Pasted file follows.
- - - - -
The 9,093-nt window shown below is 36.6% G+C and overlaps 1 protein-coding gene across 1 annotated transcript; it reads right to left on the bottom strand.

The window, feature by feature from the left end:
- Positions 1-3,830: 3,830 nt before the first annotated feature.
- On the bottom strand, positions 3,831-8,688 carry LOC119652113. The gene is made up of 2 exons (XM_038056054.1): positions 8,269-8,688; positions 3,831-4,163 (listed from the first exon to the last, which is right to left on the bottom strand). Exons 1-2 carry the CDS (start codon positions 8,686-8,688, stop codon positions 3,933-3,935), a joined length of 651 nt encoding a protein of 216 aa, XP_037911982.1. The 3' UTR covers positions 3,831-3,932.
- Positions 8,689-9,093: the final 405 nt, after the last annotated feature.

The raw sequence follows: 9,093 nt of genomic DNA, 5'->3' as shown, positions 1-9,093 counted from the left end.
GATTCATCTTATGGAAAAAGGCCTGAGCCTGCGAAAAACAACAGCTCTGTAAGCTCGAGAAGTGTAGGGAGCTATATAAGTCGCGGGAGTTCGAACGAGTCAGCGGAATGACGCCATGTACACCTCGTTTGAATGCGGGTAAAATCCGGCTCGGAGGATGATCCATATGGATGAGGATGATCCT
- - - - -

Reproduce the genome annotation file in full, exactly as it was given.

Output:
The 9,093-nt window shown below is 36.6% G+C and overlaps 1 protein-coding gene across 1 annotated transcript; it reads right to left on the bottom strand.

The window, feature by feature from the left end:
- Positions 1-3,830: 3,830 nt before the first annotated feature.
- On the bottom strand, positions 3,831-8,688 carry LOC119652113. The gene is made up of 2 exons (XM_038056054.1): positions 8,269-8,688; positions 3,831-4,163 (listed from the first exon to the last, which is right to left on the bottom strand). Exons 1-2 carry the CDS (start codon positions 8,686-8,688, stop codon positions 3,933-3,935), a joined length of 651 nt encoding a protein of 216 aa, XP_037911982.1. The 3' UTR covers positions 3,831-3,932.
- Positions 8,689-9,093: the final 405 nt, after the last annotated feature.

The raw sequence follows: 9,093 nt of genomic DNA, 5'->3' as shown, positions 1-9,093 counted from the left end.
GATTCATCTTATGGAAAAAGGCCTGAGCCTGCGAAAAACAACAGCTCTGTAAGCTCGAGAAGTGTAGGGAGCTATATAAGTCGCGGGAGTTCGAACGAGTCAGCGGAATGACGCCATGTACACCTCGTTTGAATGCGGGTAAAATCCGGCTCGGAGGATGATCCATATGGATGAGGATGATCCT